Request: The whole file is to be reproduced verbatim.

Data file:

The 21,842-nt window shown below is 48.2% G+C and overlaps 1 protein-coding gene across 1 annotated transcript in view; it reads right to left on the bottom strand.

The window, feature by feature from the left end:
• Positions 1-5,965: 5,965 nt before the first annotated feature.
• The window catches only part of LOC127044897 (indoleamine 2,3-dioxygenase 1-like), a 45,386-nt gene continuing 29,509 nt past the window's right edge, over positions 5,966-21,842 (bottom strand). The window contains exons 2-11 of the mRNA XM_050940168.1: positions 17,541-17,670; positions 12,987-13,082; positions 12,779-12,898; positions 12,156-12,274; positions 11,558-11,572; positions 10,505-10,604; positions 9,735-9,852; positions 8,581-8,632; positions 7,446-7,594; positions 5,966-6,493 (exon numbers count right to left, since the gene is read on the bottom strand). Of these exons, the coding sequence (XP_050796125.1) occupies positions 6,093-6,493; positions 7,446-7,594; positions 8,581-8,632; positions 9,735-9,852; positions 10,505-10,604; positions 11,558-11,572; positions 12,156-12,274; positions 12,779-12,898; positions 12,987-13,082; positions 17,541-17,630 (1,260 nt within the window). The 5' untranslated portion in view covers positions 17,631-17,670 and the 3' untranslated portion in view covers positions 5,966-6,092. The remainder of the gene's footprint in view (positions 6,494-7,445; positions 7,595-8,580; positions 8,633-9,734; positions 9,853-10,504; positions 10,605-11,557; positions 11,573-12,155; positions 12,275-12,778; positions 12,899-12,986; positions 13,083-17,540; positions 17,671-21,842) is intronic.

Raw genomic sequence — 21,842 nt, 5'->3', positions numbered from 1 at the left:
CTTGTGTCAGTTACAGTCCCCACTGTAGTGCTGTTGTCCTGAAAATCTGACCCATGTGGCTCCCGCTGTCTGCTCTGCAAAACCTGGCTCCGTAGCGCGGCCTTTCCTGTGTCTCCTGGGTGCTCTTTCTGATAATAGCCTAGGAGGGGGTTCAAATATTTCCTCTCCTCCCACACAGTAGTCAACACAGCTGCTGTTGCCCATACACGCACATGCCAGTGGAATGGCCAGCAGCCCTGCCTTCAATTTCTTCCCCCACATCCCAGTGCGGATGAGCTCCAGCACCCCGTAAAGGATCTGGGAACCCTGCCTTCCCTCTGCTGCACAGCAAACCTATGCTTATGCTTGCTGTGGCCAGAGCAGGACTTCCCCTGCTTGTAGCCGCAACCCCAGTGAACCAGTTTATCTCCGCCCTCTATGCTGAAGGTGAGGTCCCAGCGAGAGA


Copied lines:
The 21,842-nt window shown below is 48.2% G+C and overlaps 1 protein-coding gene across 1 annotated transcript in view; it reads right to left on the bottom strand.

The window, feature by feature from the left end:
• Positions 1-5,965: 5,965 nt before the first annotated feature.
• The window catches only part of LOC127044897 (indoleamine 2,3-dioxygenase 1-like), a 45,386-nt gene continuing 29,509 nt past the window's right edge, over positions 5,966-21,842 (bottom strand). The window contains exons 2-11 of the mRNA XM_050940168.1: positions 17,541-17,670; positions 12,987-13,082; positions 12,779-12,898; positions 12,156-12,274; positions 11,558-11,572; positions 10,505-10,604; positions 9,735-9,852; positions 8,581-8,632; positions 7,446-7,594; positions 5,966-6,493 (exon numbers count right to left, since the gene is read on the bottom strand). Of these exons, the coding sequence (XP_050796125.1) occupies positions 6,093-6,493; positions 7,446-7,594; positions 8,581-8,632; positions 9,735-9,852; positions 10,505-10,604; positions 11,558-11,572; positions 12,156-12,274; positions 12,779-12,898; positions 12,987-13,082; positions 17,541-17,630 (1,260 nt within the window). The 5' untranslated portion in view covers positions 17,631-17,670 and the 3' untranslated portion in view covers positions 5,966-6,092. The remainder of the gene's footprint in view (positions 6,494-7,445; positions 7,595-8,580; positions 8,633-9,734; positions 9,853-10,504; positions 10,605-11,557; positions 11,573-12,155; positions 12,275-12,778; positions 12,899-12,986; positions 13,083-17,540; positions 17,671-21,842) is intronic.

Raw genomic sequence — 21,842 nt, 5'->3', positions numbered from 1 at the left:
CTTGTGTCAGTTACAGTCCCCACTGTAGTGCTGTTGTCCTGAAAATCTGACCCATGTGGCTCCCGCTGTCTGCTCTGCAAAACCTGGCTCCGTAGCGCGGCCTTTCCTGTGTCTCCTGGGTGCTCTTTCTGATAATAGCCTAGGAGGGGGTTCAAATATTTCCTCTCCTCCCACACAGTAGTCAACACAGCTGCTGTTGCCCATACACGCACATGCCAGTGGAATGGCCAGCAGCCCTGCCTTCAATTTCTTCCCCCACATCCCAGTGCGGATGAGCTCCAGCACCCCGTAAAGGATCTGGGAACCCTGCCTTCCCTCTGCTGCACAGCAAACCTATGCTTATGCTTGCTGTGGCCAGAGCAGGACTTCCCCTGCTTGTAGCCGCAACCCCAGTGAACCAGTTTATCTCCGCCCTCTATGCTGAAGGTGAGGTCCCAGCGAGAGA